How to manage academic perfectionism

Posted in: academic skills, reflective learning, resilience

The Skills Centre has created a new self-access online resource which explores what academic perfectionism is, how it can negatively impact your studies and strategies for managing it at university.

Do you set extremely high standards for your academic work? Are you a pro at making lists but find it hard to actually get started with an assignment? Do you feel the need to study excessively long hours?

If this sounds familiar, you may be experiencing ‘academic perfectionism’.

While perfectionism can be associated with positive things like high quality, attention to detail, ambition and success, perfectionists are often motivated by fear and put themselves under huge pressure to reach unattainable goals. Their best efforts may never be good enough in their eyes and they feel like they could always do better.

How can perfectionism affect your studies?

Piling huge amounts of pressure on yourself can adversely affect your overall wellbeing, leading to unhappiness, increased stress and low self-esteem. It can also, ironically, make you less productive.

Perhaps you have a tendency to overwork and study really long hours. You might feel there's always another book to read, leading to a never-ending search for more information.

Or maybe you find yourself in a cycle of re-writing and editing, striving for the perfect, polished piece of work.

You might soon find yourself overwhelmed and so exhausted that you struggle to meet your deadlines.

[Perfectionism] can take a huge toll on mental health and ability to maintain a good work-life balance - I think often students don't get enough sleep and are working for ridiculous amounts of time to get an assignment perfect and are sacrificing wellbeing to do so. – Skills Co-Creator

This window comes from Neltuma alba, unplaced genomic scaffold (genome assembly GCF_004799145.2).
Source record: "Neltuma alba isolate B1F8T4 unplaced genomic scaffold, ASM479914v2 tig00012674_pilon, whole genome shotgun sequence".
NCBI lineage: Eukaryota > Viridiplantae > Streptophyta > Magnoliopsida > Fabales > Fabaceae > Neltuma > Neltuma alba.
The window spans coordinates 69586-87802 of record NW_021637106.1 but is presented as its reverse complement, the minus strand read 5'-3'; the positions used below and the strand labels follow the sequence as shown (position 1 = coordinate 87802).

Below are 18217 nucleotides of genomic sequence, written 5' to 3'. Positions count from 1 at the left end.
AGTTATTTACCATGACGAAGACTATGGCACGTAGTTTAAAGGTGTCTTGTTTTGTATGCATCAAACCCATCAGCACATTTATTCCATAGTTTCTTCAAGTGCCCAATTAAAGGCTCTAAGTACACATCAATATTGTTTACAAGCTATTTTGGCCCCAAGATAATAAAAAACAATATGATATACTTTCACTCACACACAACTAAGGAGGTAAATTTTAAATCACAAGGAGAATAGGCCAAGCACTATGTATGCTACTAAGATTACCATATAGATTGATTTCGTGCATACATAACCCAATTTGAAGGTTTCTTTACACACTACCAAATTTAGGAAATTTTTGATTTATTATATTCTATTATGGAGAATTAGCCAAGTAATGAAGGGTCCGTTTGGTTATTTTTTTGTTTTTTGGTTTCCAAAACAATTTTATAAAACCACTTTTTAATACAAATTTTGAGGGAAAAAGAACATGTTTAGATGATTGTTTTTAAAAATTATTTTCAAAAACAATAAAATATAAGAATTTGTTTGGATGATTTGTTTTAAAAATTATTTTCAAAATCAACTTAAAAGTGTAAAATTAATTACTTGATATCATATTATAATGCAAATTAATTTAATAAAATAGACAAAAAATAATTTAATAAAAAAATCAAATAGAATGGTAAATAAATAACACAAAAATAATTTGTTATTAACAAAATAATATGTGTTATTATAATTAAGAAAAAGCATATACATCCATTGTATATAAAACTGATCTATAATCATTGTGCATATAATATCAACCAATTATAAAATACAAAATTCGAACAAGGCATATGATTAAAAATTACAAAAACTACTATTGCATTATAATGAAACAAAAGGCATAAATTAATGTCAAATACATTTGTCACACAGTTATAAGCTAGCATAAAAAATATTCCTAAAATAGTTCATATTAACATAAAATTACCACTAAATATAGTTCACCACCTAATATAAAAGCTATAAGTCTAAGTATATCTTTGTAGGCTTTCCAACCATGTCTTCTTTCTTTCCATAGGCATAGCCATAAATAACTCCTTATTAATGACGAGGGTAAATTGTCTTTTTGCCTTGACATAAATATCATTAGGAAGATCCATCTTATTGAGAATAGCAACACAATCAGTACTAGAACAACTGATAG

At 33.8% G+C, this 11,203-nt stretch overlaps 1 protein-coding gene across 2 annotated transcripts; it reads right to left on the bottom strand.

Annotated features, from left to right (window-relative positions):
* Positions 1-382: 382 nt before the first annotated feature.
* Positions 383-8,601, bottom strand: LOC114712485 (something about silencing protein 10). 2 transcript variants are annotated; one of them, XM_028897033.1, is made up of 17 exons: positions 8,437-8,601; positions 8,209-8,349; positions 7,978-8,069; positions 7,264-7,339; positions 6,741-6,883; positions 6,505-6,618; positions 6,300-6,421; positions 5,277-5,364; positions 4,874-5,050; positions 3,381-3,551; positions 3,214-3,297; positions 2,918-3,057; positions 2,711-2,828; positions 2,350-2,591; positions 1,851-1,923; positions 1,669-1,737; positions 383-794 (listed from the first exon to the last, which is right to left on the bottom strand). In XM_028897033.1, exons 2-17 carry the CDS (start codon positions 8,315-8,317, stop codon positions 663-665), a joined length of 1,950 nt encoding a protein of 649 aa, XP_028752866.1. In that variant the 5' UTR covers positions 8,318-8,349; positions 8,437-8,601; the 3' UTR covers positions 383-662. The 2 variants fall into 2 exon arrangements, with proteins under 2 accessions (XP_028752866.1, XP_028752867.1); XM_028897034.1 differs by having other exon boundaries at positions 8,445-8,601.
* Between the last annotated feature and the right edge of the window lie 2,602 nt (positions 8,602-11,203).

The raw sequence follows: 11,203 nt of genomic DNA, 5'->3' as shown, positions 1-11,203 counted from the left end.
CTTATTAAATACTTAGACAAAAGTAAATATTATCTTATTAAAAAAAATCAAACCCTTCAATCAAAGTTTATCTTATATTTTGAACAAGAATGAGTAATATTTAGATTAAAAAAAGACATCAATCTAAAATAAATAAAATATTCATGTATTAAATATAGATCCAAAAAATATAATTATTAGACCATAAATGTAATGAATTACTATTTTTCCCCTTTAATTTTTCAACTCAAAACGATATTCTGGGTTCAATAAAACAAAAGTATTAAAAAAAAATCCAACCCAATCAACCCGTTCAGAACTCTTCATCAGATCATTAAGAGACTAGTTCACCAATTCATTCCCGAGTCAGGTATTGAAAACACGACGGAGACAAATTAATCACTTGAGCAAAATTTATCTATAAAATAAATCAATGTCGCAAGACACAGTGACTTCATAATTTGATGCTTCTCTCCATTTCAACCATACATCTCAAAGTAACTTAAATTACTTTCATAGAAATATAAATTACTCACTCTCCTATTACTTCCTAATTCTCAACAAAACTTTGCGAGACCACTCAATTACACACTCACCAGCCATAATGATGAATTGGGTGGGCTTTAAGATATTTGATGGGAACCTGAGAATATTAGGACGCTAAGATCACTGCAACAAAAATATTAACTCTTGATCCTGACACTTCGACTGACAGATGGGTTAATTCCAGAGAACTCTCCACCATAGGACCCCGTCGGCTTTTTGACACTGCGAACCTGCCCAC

How to manage perfectionism

So what can you do to manage perfectionism? Here are some tips:

  • Break your assignment down into manageable chunks to make it less daunting.
  • Make a study schedule, prioritise your tasks and make sure you factor in time for breaks.
  • Set a limit on how many times you'll re-read and edit your work.
  • Define your research clearly and create a research matrix to help you organise and search for material.
  • Self-reflect on your strengths and weaknesses and use your lecturer’s feedback carefully.
  • Understand the assessment rubric your lecturer provides so you're clear about what constitutes good work. (And remember that ‘excellent’, ‘very good’ and ‘very effective’ are not synonyms for ‘perfect’!)
  • Find out how long an assignment is expected to take and try not to exceed that time.
  • Embrace mistakes! These are an important part of the learning process, so try and view them as positive opportunities for growth.

I think guidance on exactly what the expectations for a project/task are can be very useful - helping a student estimate the expected time an assignment should take and encouraging them to stick to it is very useful. – Skills Co-Creator

Finally, actively challenge your perfectionist behaviour. What aspects of university work do you believe must be perfect? Why do you hold those beliefs and how justified are they? Are you making a clear distinction between excellence and perfection?

Reflecting on your perfectionism is a good first step in managing your personal expectations.

Something that helps me I guess is just being aware that I will always think that I could have added more or done better no matter how much I do - so just to take each part as it comes and trust that I have put the work in to achieve the grade I want instead of beating myself up about what else I could have added. – Skills Co-Creator

The new short resource is part of a range of support which includes the University's Focused Minds free online programme. This aims to help students deal with the problems related to perfectionism, improve self-worth, tackle self-criticism and aim high without feeling 'not good enough'.

Links to other relevant support are provided at the end of the resource.

If you've got your own tips on how to tackle perfectionism, please comment below!

Posted in: academic skills, reflective learning, resilience

Managing academic perfectionism at university


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